Shifting consumer tastes. The threat of government regulation. Crimped household budgets. Packaged-foods and beverage companies such as PepsiCo
Many of PepsiCo's product innovations -- including changes to fiber, sugar, and calorie content -- appear fairly straightforward. Less of this, more of that, and voila! (OK, maybe not that simple ....)
Other changes, however, are seemingly the stuff of Silicon Valley science. That's certainly the case with the company's most recently announced project, a high-tech salt that can deliver a comparable flavor experience while reducing overall sodium intake.
In a recent Wall Street Journal article, a PepsiCo scientist explained that most of the salt on a potato chip is swallowed without having any effect on how the chip actually tastes. PepsiCo hopes to improve the nutritional profile of its Lay's Classic potato chips by re-engineering the size and shape of salt crystals. The ultimate goal is a tasty, salty chip that offers the benefit of 25% less sodium.
Across its product portfolio, PepsiCo is targeting a similar average sodium reduction per serving by 2015. While its plans may be the most ambitious among its peers, PepsiCo doesn't stand alone. Kraft
Companies aren't making such changes simply to please consumers. Take the case of New York City, for instance, which announced earlier in the year that it is coordinating a national campaign to slash the salt content of restaurant and packaged foods by one-fourth across five years. Despite what's sure to be intense industry lobbying, I suspect that government regulation, even if watered down, will ultimately prevail. Notably, companies such as Campbell have stated their support for the NYC proposal in spirit, while indicating that the specific targets are unrealistically aggressive.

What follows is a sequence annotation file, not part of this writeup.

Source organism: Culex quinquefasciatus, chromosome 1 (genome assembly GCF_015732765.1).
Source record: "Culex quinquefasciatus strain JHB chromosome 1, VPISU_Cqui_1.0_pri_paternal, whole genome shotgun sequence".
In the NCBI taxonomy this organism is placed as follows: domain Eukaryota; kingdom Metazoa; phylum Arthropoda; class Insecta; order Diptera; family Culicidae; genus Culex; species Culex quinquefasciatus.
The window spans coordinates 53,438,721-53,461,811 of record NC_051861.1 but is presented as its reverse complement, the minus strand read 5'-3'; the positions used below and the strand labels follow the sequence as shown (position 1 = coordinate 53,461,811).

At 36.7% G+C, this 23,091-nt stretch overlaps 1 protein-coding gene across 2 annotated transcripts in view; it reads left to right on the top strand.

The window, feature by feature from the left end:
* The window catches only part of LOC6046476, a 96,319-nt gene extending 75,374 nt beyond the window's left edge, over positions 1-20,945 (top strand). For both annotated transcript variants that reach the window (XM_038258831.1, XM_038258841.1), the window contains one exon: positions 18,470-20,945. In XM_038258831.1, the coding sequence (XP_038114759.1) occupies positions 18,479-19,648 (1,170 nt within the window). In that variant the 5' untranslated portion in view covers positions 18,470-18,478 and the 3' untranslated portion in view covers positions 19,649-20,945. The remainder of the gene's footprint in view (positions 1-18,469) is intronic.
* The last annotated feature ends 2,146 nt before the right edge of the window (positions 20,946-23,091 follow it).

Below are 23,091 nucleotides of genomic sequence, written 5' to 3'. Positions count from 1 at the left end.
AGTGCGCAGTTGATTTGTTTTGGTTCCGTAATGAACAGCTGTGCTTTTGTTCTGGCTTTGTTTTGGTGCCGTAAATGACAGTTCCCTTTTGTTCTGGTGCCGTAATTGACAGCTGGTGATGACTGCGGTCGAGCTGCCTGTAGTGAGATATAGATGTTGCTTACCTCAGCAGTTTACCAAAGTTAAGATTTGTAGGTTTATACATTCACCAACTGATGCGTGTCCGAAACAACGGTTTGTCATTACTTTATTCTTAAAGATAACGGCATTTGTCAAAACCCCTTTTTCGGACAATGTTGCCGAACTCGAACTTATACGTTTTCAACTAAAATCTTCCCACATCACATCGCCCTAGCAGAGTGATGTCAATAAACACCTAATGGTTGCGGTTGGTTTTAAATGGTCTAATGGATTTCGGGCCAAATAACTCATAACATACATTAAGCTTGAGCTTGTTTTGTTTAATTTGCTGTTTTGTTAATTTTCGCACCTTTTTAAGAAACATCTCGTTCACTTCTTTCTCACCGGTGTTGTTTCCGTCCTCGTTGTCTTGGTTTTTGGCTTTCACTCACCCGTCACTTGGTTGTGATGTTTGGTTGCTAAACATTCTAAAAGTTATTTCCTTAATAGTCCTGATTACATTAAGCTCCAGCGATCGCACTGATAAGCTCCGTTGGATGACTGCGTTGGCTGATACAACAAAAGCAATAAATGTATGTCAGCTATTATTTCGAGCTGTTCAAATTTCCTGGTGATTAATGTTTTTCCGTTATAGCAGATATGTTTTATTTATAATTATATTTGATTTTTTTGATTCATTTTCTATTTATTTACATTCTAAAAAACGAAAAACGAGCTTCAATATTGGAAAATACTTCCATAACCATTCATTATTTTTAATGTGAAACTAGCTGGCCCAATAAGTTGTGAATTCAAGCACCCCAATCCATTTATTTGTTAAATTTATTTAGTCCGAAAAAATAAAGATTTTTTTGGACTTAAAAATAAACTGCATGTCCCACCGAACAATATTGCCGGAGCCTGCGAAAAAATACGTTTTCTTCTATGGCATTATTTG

Along with salt, sugar represents another battleground -- although not in the way you might think. Here, companies including Kraft, ConAgra, and PepsiCo are bowing to consumers who perceive cane sugar as a more natural alternative to the much-maligned and nearly ubiquitous high fructose corn syrup (HFCS). The only problem in replacing HFCS with sugar is that the latter is more costly, which hardly helps sweeten the corporate bottom line. Incidentally, it's also no boon to corn-product manufacturers such as Archer-Daniels-Midland
Unlike fast-food companies such as Yum! Brands
For now, investors should expect margin compression as companies alter ingredients and plow additional resources into R&D. But in the long run (and in theory), healthier consumers can better afford to snack, munch, and microwave for an extra decade or two, before they trade in the potato chips and soda for alfalfa sprouts and Ensure.
And while you chew on that thought, I believe there's a bag of corn chips calling my name.